THE GOOD, THE BAD AND THE UGLY OF GAS VOUCHERS

Due to the current high gas prices, con artists have come out from beneath their rocks and have begun coming up with different schemes with the intention of convincing innocent consumers that they have a solution to the problems with the gas prices.

There are different schemes out there including those that claim to give consumers a chance to run their cars on the water along with other special "tech marvels" like magnets which are supposed to force more mileage out of the fuel you buy. You would be surprised by how many people fall for this hogwash and a lot of state offices have been forced to issue alerts and warnings concerning this scheme.

Are all gas voucher offerings scams? In truth, that depends. It is not very possible to confirm the authenticity of every claim, but below are some things which you can look out for and consider which can assist you in making an informed decision when you want to sign up for a plan.

THE GOOD

Some issuers of credit cards these days, encourage new customer sign ups by offering $25 or $50 gas vouchers just for making use of their cards even once. It can be a lovely offer, but that's just when you're not charged a fee which you have to pay off balances monthly. This type of credit card, as a 'rewards card' can provide added advantages which assist you with savings on different products and gasoline purchases. There are resorts that attract guests by giving out gas vouchers to soften the cost of getting there. As long as you don't pay a premium for other services, these offers can be truly beneficial.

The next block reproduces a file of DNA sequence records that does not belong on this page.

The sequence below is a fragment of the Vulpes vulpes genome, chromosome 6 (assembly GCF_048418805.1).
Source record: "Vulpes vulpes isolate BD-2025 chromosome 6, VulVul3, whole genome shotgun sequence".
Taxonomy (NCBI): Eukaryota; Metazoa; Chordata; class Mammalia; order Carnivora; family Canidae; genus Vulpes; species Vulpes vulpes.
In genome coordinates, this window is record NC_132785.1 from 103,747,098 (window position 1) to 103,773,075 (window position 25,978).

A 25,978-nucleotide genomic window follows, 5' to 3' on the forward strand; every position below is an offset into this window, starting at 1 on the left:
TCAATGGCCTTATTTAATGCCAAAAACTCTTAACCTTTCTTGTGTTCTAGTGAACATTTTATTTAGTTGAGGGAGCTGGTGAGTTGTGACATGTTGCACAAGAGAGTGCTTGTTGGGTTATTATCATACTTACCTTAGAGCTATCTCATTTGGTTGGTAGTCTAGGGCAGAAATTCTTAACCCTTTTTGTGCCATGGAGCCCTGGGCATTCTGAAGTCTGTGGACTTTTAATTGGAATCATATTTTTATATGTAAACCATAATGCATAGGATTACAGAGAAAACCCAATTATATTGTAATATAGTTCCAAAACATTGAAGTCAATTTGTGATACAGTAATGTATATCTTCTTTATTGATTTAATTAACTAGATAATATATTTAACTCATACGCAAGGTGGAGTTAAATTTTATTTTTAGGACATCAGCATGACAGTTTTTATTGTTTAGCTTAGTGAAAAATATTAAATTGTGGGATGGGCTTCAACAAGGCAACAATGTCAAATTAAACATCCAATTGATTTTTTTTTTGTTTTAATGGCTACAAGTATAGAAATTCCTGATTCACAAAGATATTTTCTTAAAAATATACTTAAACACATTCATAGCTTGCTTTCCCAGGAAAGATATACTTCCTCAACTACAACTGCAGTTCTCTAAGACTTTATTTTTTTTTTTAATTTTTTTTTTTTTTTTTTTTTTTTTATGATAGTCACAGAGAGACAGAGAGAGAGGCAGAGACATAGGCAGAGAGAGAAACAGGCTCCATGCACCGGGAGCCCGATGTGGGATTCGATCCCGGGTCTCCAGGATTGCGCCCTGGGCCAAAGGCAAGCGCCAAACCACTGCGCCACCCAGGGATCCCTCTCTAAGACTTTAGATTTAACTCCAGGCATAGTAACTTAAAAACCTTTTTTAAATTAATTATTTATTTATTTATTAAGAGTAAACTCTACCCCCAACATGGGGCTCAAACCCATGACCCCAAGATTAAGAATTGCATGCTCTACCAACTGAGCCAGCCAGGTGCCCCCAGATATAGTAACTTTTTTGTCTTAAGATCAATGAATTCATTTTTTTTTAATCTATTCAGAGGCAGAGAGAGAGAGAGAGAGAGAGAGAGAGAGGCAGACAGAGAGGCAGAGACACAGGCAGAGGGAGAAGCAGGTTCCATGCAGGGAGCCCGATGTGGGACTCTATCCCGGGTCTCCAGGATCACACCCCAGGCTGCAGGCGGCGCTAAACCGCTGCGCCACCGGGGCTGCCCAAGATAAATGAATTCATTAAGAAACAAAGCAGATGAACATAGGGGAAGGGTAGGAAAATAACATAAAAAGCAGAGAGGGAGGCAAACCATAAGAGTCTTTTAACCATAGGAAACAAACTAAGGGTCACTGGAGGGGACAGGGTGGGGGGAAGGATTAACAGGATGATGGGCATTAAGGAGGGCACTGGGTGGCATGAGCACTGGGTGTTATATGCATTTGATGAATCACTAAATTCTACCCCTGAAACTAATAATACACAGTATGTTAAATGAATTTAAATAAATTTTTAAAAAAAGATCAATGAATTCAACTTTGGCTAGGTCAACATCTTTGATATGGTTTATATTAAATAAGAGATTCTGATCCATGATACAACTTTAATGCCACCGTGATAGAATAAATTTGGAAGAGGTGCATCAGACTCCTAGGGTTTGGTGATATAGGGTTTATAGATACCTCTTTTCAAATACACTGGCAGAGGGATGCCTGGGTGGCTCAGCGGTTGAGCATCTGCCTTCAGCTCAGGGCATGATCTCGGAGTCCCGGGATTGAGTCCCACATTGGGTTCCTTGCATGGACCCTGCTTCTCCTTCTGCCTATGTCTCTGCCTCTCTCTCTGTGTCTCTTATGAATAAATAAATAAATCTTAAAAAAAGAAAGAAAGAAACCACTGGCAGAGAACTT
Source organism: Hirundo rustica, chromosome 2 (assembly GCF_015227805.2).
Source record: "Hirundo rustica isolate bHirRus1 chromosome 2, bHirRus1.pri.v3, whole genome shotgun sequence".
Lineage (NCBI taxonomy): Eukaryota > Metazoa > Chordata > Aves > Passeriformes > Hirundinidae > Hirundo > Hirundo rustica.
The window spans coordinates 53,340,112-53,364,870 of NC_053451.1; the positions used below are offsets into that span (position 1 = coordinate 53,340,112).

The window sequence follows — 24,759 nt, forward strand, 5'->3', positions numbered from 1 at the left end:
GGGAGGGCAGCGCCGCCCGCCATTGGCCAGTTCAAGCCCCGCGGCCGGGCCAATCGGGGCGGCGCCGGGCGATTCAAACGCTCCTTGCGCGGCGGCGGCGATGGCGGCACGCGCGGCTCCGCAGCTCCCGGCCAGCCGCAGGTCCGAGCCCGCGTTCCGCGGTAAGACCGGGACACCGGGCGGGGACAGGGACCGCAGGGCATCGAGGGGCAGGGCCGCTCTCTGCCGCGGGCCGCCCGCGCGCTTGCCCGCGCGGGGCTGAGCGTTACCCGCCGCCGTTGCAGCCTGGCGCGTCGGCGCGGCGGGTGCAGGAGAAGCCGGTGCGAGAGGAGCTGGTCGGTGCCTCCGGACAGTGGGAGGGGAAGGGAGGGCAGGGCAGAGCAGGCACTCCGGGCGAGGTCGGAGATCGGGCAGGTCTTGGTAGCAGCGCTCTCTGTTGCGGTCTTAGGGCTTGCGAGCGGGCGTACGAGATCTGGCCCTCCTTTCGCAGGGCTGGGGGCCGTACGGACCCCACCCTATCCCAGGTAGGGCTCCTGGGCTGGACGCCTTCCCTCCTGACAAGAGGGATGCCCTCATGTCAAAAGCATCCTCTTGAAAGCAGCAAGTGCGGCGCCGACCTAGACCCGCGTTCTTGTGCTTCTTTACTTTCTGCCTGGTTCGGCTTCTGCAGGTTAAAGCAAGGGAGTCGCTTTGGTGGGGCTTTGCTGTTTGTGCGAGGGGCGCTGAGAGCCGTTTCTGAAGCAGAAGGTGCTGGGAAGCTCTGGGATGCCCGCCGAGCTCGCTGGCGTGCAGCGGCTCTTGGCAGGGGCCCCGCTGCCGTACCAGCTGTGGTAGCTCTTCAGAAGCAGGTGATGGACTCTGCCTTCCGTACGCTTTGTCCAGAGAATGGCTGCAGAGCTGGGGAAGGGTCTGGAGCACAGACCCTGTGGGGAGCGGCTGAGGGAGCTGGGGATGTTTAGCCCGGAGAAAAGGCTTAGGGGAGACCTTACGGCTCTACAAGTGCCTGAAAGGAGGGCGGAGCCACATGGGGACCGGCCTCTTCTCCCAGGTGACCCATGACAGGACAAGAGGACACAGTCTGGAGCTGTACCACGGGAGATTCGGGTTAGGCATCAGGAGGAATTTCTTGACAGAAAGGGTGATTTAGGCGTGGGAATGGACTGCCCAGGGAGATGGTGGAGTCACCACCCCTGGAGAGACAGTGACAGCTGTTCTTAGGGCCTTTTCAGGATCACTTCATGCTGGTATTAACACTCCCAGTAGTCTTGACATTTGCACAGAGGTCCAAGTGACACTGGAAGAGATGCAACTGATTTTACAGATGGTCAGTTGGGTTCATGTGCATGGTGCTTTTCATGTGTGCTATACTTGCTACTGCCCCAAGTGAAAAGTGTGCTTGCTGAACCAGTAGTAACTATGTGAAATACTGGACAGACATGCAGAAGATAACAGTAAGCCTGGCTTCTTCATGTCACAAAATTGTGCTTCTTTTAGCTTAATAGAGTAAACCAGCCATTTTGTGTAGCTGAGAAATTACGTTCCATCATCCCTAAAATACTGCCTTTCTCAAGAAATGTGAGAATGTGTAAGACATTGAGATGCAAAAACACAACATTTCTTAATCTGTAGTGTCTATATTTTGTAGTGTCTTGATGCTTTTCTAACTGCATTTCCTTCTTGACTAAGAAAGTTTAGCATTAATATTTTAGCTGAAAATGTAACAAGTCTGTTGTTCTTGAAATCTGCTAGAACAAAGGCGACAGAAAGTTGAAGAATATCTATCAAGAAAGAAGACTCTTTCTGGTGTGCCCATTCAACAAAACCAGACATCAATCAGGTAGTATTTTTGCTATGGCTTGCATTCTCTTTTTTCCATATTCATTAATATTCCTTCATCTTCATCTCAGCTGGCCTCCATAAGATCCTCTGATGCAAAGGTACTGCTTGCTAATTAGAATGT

THE BAD

There are car dealerships where gas vouchers are given out in an effort to attract new customers. When the vouchers are given along with the usual incentives as well, then there is absolutely no issue there. However, a lot of these "free gasoline for a year" offers usually reveal something you may not know at first; in accepting them, you forfeit other incentives that usually apply and at the end of the day, end up with something less advantageous than the initial, normal incentives.

THE UGLY

This one is a bit tricky as the scam being run here is of different types and forms. How it works is that you will be offered a $200 or more gas voucher, in exchange for a "processing fee" of $3.95 or more which is drafted from your checking. Usually, these schemes start with a phone call, and elderly people are the usual targets. Note that if you give out your checking account information, be very prepared to see it emptied of every penny.

When it comes to gas voucher offers, it sounds too fantastic to be real, then it most likely is fake. You can find other ways to save at the pump, but avoid getting taken by these false claims and schemes.